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Year : 2009  |  Volume : 27  |  Issue : 1  |  Page : 66--69

Phaeohyphomycosis of subcutaneous tissue caused by Phaeoacremonium parasiticum

VP Baradkar, M Mathur, S Kumar 
 Department of Microbiology, Lokmanya Tilak Municipal Medical College and General Hospital, Sion, Mumbai- 400 022, India

Correspondence Address:
V P Baradkar
Department of Microbiology, Lokmanya Tilak Municipal Medical College and General Hospital, Sion, Mumbai- 400 022


Though Phaeoacremonium parasiticum is an unusual cause of human disease, subcutaneous infection, eumycetoma, osteomyelitis, arthritis and even disseminated diseases, such as fungemia and endocarditis have been reported. Here, we report a case of subcutaneous abscess on the forearm due to P. parasiticum in a 26-year-old woman. There were no obvious predisposing factors. The patient was treated with surgical debridement followed by intravenous amphotericin B and itraconazole to which she responded well. We report this case, being rare and the first from India.

How to cite this article:
Baradkar V P, Mathur M, Kumar S. Phaeohyphomycosis of subcutaneous tissue caused by Phaeoacremonium parasiticum.Indian J Med Microbiol 2009;27:66-69

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Baradkar V P, Mathur M, Kumar S. Phaeohyphomycosis of subcutaneous tissue caused by Phaeoacremonium parasiticum. Indian J Med Microbiol [serial online] 2009 [cited 2020 Feb 29 ];27:66-69
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Human disease caused by Phaeoacremonium parasiticum is a rarity. Previously named as Phialophora parasitica , it was first reported in 1974 to cause subcutaneous tissue infection in renal transplant recipient. [1] Since then, only a few cases have been reported in world literature but perhaps underreporting occurs due to incomplete or incorrect identification. [2] Also, some of the cases of subcutaneous infection in otherwise healthy patients are nondramatic in nature and definitive identification of the etiological agent is not pursued. [2] The spectrum of disease caused by P. parasiticum is variable and ranges from subcutaneous infections to fungemia and disseminated disease. [1],[3] Of the many cases reported to date, a majority involve immunocompromised patients. [4] Good outcomes have been achieved with surgical debridement and use of antifungals like amphotericin B, azoles, and flucytosine (FC). Herein, we report a case of subcutaneous tissue swelling in a young 26-year-old female, whose etiology was traced to P. parasiticum. The therapy was successful with surgical debridement, amphotericin B, and itraconazole.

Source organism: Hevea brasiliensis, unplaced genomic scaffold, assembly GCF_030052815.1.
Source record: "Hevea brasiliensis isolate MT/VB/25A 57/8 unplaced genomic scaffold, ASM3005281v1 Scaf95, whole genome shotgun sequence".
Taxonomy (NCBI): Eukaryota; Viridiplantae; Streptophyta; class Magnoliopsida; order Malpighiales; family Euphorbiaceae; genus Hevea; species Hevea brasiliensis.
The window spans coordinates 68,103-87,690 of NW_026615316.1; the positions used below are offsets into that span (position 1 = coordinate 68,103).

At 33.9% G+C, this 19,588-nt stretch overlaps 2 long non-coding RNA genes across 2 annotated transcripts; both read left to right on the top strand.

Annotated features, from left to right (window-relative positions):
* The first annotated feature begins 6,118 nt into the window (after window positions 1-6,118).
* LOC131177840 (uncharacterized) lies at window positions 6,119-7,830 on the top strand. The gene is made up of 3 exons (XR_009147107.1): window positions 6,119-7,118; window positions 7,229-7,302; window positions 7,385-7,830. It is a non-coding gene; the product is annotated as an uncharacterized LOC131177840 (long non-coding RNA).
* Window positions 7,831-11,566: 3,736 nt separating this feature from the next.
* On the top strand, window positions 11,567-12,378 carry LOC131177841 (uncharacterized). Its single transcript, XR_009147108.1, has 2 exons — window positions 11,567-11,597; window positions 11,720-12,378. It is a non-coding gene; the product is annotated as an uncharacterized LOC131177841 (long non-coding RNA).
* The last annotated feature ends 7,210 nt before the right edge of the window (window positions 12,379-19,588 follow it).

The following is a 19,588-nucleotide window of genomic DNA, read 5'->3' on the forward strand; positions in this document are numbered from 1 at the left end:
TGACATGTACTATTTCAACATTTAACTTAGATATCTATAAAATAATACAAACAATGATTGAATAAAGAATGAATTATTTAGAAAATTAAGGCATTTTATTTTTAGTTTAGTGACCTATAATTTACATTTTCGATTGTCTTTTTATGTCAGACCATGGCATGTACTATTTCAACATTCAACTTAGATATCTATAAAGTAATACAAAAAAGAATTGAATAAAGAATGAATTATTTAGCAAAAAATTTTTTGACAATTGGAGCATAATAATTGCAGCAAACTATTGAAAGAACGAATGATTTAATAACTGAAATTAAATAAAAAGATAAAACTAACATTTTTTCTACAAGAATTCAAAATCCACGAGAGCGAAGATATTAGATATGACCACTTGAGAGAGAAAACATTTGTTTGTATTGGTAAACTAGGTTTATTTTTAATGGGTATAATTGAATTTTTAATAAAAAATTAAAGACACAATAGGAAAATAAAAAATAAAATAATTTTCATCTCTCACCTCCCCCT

Case Report

A 26-year-old woman presented with a tender swelling in the left forearm on 6 th September, 2007. Initially, a year back, the patient had noted a small swelling. The swelling gradually increased in size to approximately 8-10 cm X 4-5 cm [Figure 1]. There was no history of fever or trauma to the affected part. As the swelling increased there was a feeling of heaviness and cosmetic deformity due to which the patient visited our hospital. The patient was nondiabetic, without any other predisposing factors. There were no obvious lesions in other parts of the body. Tissue biopsy was performed which on Hematoxylin and Eosin staining showed fungal hyphae in fibrocollagenous tissue with minimal inflammatory infiltrate consisting of lymphocyte and eosinophils [Figure 2]. A piece of the biopsy material was cultured on Sabouraud's Dextrose Agar (SDA) and incubated at 37 oC. Her hematological, renal, and liver function tests were within normal limits. The patient was nonreactive for HIV antibodies.

In the meantime, surgical debridement was performed and the patient was started on intravenous amphotericin B. The debridement tissue showed branched septate hyphae on Gomori's Methenamine Silver (GMS) staining. Colonies appeared on the SDA which were initially yellowish on the obverse, very slow growing, but within three weeks became gray-black in color [Figure 3] with blackish pigmentation noted on the reverse, which was limited to the colony and no diffusible pigment in the agar. Slide culture from the colony done on Potato Dextrose Agar (PDA) observed after one week of incubation at room temperature [Figure 4]. showed slender phialides, slightly tapering toward the tip with small conidia, which were thin walled, cylindrical to sausage shaped, 3-6 X 1.2 mm, and grouped together forming a ball. There was no constriction at the base of the phialides. Hence, the fungus was identified as P. parasiticum . The patient responded well to the combined surgical debridement and amphotericin B treatment regime and was later discharged on oral itraconazle prescribed for two months. The patient had no relapse of symptoms at the last follow up.